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My mother can’t stand my boyfriend and won’t accept that I’m no longer with my ex-fiance. The Guardian.

Dear Annalisa

I have been with my partner for several years and we live with each other. We get on incredibly well and are very much in love. I would like to think that we will have a long future together.

I have suspected since we got together that my mother doesn’t like him. The problem is, he could be anyone: my mother doesn’t like me having a boyfriend who isn’t my ex-fiance.

Before I started to see my boyfriend I was engaged. Unfortunately, my mother has still not accepted that this is relationship over. She reacted very badly at the time, said she needed counselling, told me that I was making the biggest mistake of my life, and said that she still wanted him in her life. 

I tried to remain calm but after a few weeks I said I didn’t feel strong enough to support her, and if she couldn’t support me, I would understand but couldn’t continue to listen to her problems with me and the situation.

It came to a head recently when we were staying at a relation’s house. I took my mother aside to ask her what the problem was. She got upset, saying of course she wasn’t fine, she doesn’t like my partner, that he isn’t good enough, that he “makes her feel uncomfortable” and that I can do better. 

During the conversation I tried to ask calmly what the problems are but sadly there was no substance. I asked why he makes her feel uncomfortable but there was no clarity. I admit I got upset. I said I was sick of having to justify my life and why could she not simply be happy for me?

She then said: “Just prove me wrong. Tell me how happy you are.” I found this baffling and said that I can’t live my life reassuring her. 

I love my mother. She bought me and my siblings up alone and we are all incredibly close. I speak to her every day and would never hurt her. But over the past few years she has become increasingly negative and depressive.


I feel stuck and that there are lots of factors here: my mother being post-menopausal, nearing retirement and worrying about a tiny pension, finding her identity when her children have all moved away. But as sympathetic as I am, I do not want these to be projected on to my love life.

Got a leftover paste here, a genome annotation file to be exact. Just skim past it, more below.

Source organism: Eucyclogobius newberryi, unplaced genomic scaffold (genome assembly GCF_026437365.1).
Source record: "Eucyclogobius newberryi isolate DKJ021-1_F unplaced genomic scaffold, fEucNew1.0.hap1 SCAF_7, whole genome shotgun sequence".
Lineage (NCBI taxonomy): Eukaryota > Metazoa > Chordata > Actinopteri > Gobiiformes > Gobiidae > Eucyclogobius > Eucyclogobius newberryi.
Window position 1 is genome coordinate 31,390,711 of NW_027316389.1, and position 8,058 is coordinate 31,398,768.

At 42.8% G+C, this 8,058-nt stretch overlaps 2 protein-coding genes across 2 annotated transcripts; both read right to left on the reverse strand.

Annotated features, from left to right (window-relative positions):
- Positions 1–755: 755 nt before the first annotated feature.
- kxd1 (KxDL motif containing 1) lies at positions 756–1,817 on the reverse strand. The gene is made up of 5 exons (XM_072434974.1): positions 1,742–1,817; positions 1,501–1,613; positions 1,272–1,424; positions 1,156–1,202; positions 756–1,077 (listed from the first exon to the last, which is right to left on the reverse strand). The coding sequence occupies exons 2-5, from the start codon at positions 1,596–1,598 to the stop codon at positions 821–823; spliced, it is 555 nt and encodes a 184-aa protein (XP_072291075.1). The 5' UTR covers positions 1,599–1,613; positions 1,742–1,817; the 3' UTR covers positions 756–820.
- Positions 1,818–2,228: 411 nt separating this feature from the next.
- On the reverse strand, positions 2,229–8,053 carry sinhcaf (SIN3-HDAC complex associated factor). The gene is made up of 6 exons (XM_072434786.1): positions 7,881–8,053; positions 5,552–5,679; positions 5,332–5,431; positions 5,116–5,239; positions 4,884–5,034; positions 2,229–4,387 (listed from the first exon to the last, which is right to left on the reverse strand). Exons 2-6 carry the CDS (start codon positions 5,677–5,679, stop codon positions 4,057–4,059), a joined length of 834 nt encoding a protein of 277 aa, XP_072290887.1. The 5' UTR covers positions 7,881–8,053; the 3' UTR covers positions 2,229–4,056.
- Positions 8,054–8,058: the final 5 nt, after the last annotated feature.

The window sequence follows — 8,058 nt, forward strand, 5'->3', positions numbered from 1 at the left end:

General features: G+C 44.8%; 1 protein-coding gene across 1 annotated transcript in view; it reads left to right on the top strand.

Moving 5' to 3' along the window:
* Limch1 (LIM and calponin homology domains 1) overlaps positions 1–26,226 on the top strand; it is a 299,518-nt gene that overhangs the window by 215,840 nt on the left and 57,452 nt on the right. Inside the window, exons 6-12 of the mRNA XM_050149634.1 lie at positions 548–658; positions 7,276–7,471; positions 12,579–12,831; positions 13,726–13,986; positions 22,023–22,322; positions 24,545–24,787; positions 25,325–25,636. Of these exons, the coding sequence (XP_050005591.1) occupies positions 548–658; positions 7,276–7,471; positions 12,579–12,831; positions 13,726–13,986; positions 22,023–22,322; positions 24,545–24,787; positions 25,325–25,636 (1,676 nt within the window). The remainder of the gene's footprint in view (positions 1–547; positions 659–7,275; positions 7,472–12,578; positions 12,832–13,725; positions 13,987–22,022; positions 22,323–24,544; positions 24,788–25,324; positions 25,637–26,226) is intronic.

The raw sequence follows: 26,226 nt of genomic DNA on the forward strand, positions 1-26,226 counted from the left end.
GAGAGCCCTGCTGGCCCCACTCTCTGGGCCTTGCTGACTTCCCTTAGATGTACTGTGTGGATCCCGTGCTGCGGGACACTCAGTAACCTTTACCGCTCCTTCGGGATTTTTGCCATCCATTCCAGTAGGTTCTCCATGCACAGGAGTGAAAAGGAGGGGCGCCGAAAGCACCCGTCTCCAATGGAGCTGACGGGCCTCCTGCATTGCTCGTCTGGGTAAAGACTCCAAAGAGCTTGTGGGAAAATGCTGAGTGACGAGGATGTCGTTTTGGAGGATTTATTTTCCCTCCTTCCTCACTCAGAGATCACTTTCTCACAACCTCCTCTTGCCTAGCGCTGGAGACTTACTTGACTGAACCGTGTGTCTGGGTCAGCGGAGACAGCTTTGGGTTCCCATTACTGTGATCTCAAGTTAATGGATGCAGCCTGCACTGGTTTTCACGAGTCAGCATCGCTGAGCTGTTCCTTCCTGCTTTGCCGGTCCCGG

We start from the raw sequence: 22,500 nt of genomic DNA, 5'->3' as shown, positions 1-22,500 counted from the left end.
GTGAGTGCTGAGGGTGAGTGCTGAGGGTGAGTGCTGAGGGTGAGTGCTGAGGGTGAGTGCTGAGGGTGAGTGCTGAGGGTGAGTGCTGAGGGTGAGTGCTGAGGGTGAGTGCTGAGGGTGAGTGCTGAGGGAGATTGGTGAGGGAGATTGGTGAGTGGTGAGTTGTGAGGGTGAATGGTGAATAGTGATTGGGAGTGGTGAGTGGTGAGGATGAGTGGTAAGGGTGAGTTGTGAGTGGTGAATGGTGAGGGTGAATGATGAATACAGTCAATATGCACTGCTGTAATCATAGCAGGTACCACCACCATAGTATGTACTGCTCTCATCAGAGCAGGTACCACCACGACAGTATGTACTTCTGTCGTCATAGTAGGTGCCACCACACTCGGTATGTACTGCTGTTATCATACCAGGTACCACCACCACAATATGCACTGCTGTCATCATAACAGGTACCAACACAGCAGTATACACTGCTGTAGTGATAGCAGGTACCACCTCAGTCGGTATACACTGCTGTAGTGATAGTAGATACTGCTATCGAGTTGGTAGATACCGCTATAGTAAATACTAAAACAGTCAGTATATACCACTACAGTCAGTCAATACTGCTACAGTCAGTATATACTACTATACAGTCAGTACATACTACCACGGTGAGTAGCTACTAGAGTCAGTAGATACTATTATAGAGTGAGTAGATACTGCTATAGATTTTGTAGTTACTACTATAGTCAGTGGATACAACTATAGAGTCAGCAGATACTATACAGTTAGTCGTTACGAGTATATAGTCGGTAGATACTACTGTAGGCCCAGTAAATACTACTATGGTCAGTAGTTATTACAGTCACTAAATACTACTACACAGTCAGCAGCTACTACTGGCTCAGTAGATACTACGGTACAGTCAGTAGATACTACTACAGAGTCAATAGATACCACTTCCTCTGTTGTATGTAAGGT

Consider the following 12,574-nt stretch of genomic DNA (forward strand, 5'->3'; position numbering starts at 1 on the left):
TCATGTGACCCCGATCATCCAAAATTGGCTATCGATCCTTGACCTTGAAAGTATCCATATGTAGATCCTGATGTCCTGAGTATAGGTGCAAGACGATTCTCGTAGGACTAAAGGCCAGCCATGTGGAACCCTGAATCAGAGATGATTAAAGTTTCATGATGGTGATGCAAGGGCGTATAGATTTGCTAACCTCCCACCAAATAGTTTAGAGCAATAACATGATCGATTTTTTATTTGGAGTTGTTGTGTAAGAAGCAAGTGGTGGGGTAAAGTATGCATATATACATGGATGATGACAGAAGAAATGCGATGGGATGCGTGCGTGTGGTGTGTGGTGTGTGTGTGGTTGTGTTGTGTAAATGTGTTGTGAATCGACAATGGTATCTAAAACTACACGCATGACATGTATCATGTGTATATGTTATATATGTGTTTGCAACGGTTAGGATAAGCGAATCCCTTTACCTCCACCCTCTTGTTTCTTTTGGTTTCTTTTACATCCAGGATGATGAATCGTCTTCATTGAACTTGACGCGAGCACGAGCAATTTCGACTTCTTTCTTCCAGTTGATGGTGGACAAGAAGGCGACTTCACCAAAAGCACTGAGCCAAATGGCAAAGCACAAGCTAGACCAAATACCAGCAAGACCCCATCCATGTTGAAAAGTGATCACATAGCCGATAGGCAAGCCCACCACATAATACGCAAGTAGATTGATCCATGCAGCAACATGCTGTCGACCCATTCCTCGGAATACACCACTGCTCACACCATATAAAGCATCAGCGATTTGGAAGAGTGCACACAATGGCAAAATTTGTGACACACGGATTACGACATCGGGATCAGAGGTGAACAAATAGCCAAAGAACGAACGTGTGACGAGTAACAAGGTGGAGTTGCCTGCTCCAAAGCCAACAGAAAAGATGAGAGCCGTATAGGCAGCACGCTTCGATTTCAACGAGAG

Is there a way I can work through this with my mother, being considerate to her other problems, but also very firm that my partner is not going anywhere and that I find her behaviour unacceptable?

One line from your letter really struck me: “she said that she still wanted him in her life”. Your ex seems to have become the repository for everything in your mother’s life that is not right. But I would also wager that if you were to bring him back and say you were now going to marry him, she wouldn’t be so keen on him, after a while, either.

He is a safe bet. He is in the past. He is not going to carry her daughter away. Your current partner is. But – and this is important – I wonder what he meant to your mum as a woman. Was he what she would have wanted in a partner? (I’d love to know more about your dad.) It’s easy to think of mums as just that, but once upon a time, she would have had all sorts of hopes and dreams for herself, too. Were these realised?

I think you have pretty much nailed your mother’s issues. She’s depressed and scared. Her whole life has been her family and now it’s changing. I wonder what your place in the family is? Either the youngest, her last baby fledgling, or the eldest who was the confidant in the early days of family life as a sole parent?

However, you are right. These are her issues and you cannot take them on. You said you do not want them projected on to your love life, but you cannot stop her projecting. If your mother is stuck on transmit, all you can do is tune out I’m afraid. It’s tempting to spend less time with her but this will reinforce her fears.

This won’t happen overnight, but try to spend time doing things with your mother that are not about your partner or talking about him. That can come later. Is there something you could do together, maybe once a month? A visit to somewhere, a movie? Before you had boyfriends, did you spend quality time together? If so, what did you do?

If she mentions your boyfriend, stay calm. Don’t defend your decisions. You don’t need to. The more you entrench your position, the more determined she will be to crack your defences, plus defensive to her will read as “something’s not right”.

Say: “Mum, I’m happy. Thanks for being concerned, but I’m fine. How about you, are you happy?” Give her a little squeeze or hug as you say this. Or try to find another question that projects it back to her – because ultimately that is what this is about.

This article first appeared in The Guardian Family section on 3 October 2014.